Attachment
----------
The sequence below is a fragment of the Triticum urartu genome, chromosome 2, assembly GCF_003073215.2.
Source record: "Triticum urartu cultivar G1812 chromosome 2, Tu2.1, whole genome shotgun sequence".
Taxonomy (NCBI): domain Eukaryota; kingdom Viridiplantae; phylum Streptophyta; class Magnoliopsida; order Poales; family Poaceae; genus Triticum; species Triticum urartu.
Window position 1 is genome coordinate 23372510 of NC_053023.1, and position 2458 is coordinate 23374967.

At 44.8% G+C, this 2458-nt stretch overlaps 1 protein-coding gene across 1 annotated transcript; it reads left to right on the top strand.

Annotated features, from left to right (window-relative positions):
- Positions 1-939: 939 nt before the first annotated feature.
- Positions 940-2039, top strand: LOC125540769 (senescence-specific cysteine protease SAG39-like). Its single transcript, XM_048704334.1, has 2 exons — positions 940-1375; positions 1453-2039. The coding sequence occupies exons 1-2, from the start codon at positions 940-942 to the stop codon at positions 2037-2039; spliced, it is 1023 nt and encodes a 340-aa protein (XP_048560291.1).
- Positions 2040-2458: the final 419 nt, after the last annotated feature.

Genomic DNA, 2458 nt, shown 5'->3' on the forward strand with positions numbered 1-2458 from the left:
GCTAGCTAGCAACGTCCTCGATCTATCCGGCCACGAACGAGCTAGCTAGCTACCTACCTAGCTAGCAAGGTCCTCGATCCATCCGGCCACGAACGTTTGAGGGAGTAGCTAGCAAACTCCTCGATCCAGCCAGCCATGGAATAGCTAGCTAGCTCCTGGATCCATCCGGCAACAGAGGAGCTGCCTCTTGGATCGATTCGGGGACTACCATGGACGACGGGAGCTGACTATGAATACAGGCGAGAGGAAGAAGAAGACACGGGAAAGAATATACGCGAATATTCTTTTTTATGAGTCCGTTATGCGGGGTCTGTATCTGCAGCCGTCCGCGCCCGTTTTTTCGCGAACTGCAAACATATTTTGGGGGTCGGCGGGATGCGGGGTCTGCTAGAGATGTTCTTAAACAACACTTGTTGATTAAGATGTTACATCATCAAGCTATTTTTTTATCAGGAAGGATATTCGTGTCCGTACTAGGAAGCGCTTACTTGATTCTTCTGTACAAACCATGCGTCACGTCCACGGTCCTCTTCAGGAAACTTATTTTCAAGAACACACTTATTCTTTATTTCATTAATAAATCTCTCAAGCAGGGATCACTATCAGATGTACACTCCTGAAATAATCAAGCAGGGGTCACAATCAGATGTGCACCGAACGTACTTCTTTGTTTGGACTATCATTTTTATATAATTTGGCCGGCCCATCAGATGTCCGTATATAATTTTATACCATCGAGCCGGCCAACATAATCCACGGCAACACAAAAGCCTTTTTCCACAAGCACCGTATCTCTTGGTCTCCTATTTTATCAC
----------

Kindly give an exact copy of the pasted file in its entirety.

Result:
The sequence below is a fragment of the Triticum urartu genome, chromosome 2, assembly GCF_003073215.2.
Source record: "Triticum urartu cultivar G1812 chromosome 2, Tu2.1, whole genome shotgun sequence".
Taxonomy (NCBI): domain Eukaryota; kingdom Viridiplantae; phylum Streptophyta; class Magnoliopsida; order Poales; family Poaceae; genus Triticum; species Triticum urartu.
Window position 1 is genome coordinate 23372510 of NC_053023.1, and position 2458 is coordinate 23374967.

At 44.8% G+C, this 2458-nt stretch overlaps 1 protein-coding gene across 1 annotated transcript; it reads left to right on the top strand.

Annotated features, from left to right (window-relative positions):
- Positions 1-939: 939 nt before the first annotated feature.
- Positions 940-2039, top strand: LOC125540769 (senescence-specific cysteine protease SAG39-like). Its single transcript, XM_048704334.1, has 2 exons — positions 940-1375; positions 1453-2039. The coding sequence occupies exons 1-2, from the start codon at positions 940-942 to the stop codon at positions 2037-2039; spliced, it is 1023 nt and encodes a 340-aa protein (XP_048560291.1).
- Positions 2040-2458: the final 419 nt, after the last annotated feature.

Genomic DNA, 2458 nt, shown 5'->3' on the forward strand with positions numbered 1-2458 from the left:
GCTAGCTAGCAACGTCCTCGATCTATCCGGCCACGAACGAGCTAGCTAGCTACCTACCTAGCTAGCAAGGTCCTCGATCCATCCGGCCACGAACGTTTGAGGGAGTAGCTAGCAAACTCCTCGATCCAGCCAGCCATGGAATAGCTAGCTAGCTCCTGGATCCATCCGGCAACAGAGGAGCTGCCTCTTGGATCGATTCGGGGACTACCATGGACGACGGGAGCTGACTATGAATACAGGCGAGAGGAAGAAGAAGACACGGGAAAGAATATACGCGAATATTCTTTTTTATGAGTCCGTTATGCGGGGTCTGTATCTGCAGCCGTCCGCGCCCGTTTTTTCGCGAACTGCAAACATATTTTGGGGGTCGGCGGGATGCGGGGTCTGCTAGAGATGTTCTTAAACAACACTTGTTGATTAAGATGTTACATCATCAAGCTATTTTTTTATCAGGAAGGATATTCGTGTCCGTACTAGGAAGCGCTTACTTGATTCTTCTGTACAAACCATGCGTCACGTCCACGGTCCTCTTCAGGAAACTTATTTTCAAGAACACACTTATTCTTTATTTCATTAATAAATCTCTCAAGCAGGGATCACTATCAGATGTACACTCCTGAAATAATCAAGCAGGGGTCACAATCAGATGTGCACCGAACGTACTTCTTTGTTTGGACTATCATTTTTATATAATTTGGCCGGCCCATCAGATGTCCGTATATAATTTTATACCATCGAGCCGGCCAACATAATCCACGGCAACACAAAAGCCTTTTTCCACAAGCACCGTATCTCTTGGTCTCCTATTTTATCAC